If an HH-space is equivalent to a deloopable one, then it is a group object in the (∞,1)-category Top. In other words, in that case, the associativity and other axioms hold up to coherent homotopy.

K-Theory space

The classifying space BU×B U \times \mathbb{Z} for (complex) topological K-theory is an H-ring space (p. 205 (213 of 251) in A Concise Course in Algebraic Topology.)

Dwyer-Wilkerson space

See at Dwyer-Wilkerson H-space


Let AA be a connected H-space. Then for every a:Aa:A, the maps μ(a,),μ(,a):AA\mu(a,-),\mu(-,a):A \to A are homotopy equivalences.


Every connected H-space is nilpotent (see there).

Relation to A A_\infty-spaces

Given an A-∞ space in the (∞,1)-category ∞Grpd/Top, its image in the corresponding homotopy category of an (∞,1)-category Ho(Top) in an HH-space. Conversely, refining an H-space to a genuine A A_\infty-space means lifting the structure of a monoid object in an (∞,1)-category from the homotopy category Ho(Top) to the genuine (∞,1)-category ∞Grpd/Top.

Further discussion of this is also at loop space – Homotopy associative structure.

Ring structure on homology

The operations on an H-space XX equip its homology with the structure of ring. At least for ordinary homology this is known as the Pontrjagin ring H *(X)H_*(X) of XX.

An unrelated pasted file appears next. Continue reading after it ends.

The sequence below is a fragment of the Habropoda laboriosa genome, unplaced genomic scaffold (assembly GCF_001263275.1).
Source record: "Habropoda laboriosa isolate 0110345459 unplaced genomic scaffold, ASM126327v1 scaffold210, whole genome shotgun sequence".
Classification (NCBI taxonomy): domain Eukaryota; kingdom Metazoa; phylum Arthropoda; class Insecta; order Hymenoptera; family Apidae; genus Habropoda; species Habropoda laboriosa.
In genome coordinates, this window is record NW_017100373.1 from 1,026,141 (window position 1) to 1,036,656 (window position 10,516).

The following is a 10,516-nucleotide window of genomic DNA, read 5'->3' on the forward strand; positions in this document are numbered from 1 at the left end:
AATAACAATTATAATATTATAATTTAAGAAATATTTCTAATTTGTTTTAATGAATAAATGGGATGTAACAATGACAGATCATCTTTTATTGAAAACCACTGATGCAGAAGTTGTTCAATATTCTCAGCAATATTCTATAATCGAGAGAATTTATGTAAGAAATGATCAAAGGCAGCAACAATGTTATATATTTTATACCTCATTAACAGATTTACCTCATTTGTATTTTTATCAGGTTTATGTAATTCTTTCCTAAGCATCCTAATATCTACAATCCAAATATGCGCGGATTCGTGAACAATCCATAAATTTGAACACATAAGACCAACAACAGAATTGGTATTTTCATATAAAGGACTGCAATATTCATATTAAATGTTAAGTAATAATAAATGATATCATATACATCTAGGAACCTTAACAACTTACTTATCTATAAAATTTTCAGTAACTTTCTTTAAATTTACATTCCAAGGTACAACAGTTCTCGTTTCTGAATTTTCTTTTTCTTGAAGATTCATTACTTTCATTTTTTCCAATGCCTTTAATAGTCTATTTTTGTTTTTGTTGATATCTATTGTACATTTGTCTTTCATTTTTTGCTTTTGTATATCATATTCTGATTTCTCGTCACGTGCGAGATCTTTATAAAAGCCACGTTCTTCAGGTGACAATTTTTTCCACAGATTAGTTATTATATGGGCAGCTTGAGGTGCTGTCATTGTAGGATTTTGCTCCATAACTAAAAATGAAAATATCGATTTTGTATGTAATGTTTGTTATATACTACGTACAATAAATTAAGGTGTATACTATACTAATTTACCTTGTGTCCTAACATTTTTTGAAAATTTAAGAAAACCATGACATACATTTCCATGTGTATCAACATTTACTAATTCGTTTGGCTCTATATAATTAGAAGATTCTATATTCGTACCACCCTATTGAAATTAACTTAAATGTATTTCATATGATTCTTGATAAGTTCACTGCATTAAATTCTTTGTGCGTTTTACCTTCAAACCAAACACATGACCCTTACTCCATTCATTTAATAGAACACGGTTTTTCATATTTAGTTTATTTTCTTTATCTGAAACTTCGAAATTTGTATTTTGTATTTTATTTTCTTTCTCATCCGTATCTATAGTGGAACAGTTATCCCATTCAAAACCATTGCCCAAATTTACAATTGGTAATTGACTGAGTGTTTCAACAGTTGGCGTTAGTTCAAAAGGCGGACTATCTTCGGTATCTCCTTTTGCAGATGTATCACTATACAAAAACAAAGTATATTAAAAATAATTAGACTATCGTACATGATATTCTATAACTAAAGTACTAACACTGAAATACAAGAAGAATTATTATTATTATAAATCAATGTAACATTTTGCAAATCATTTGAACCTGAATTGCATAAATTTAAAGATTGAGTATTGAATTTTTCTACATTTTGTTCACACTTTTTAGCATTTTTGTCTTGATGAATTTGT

Rational homotopy

Every connected H-space of rational finite type (i.e., whose rational cohomology in each degree is a finite-dimensional rational vector space) is rationally homotopy equivalent to a product of Eilenberg-MacLane spaces (e.g. May & Ponto 2011, Thm. 9.1.1). This means equivalently that its minimal Sullivan model has vanishing differential, see for instance the example of Sullivan models of based loop spaces.

If such an H-space in addition admits the structure of a finite CW-complex then it has the rational homotopy type of a finite product of odd-dimensional rational spheres (Cor. 9.1.2. of May & Ponto 2011).

For example, since smooth manifolds have CW-complex structure (see there) this is the case for all Lie groups (e.g. Lin 1995).

H-Spaces in homotopy type theory

In homotopy type theory, an H-Space consists of

  • A type AA,
  • A basepoint e:Ae:A
  • A binary operation μ:AAA\mu : A \to A \to A
  • A left unitor
    λ: (a:A)μ(e,a)=a\lambda:\prod_{(a:A)} \mu(e,a)=a
  • A right unitor
    ρ: (a:A)μ(a,e)=a\rho:\prod_{(a:A)} \mu(a,e)=a

A homomorphism of H-spaces between two H-spaces AA and BB consists of

  • A function ϕ:AB\phi:A \to B such that

    • The basepoint is preserved
      ϕ(e A)=e B\phi(e_A) = e_B
    • The binary operation is preserved
      (a:A) (b:A)ϕ(μ A(a,b))=μ B(ϕ(a),ϕ(b))\prod_{(a:A)} \prod_{(b:A)} \phi(\mu_A(a, b)) = \mu_B(\phi(a),\phi(b))
  • A function

ϕ λ:( (a:A)μ(e A,a)=a)( (b:B)μ(e B,b)=b)\phi_\lambda:\left(\prod_{(a:A)} \mu(e_A,a)=a\right) \to \left(\prod_{(b:B)} \mu(e_B,b)=b\right)

such that the left unitor is preserved:

ϕ λ(λ A)=λ B\phi_\lambda(\lambda_A) = \lambda_B
  • A function
ϕ ρ:( (a:A)μ(a,e A)=a)( (b:B)μ(b,e B)=b)\phi_\rho:\left(\prod_{(a:A)} \mu(a, e_A)=a\right) \to \left(\prod_{(b:B)} \mu(b, e_B)=b\right)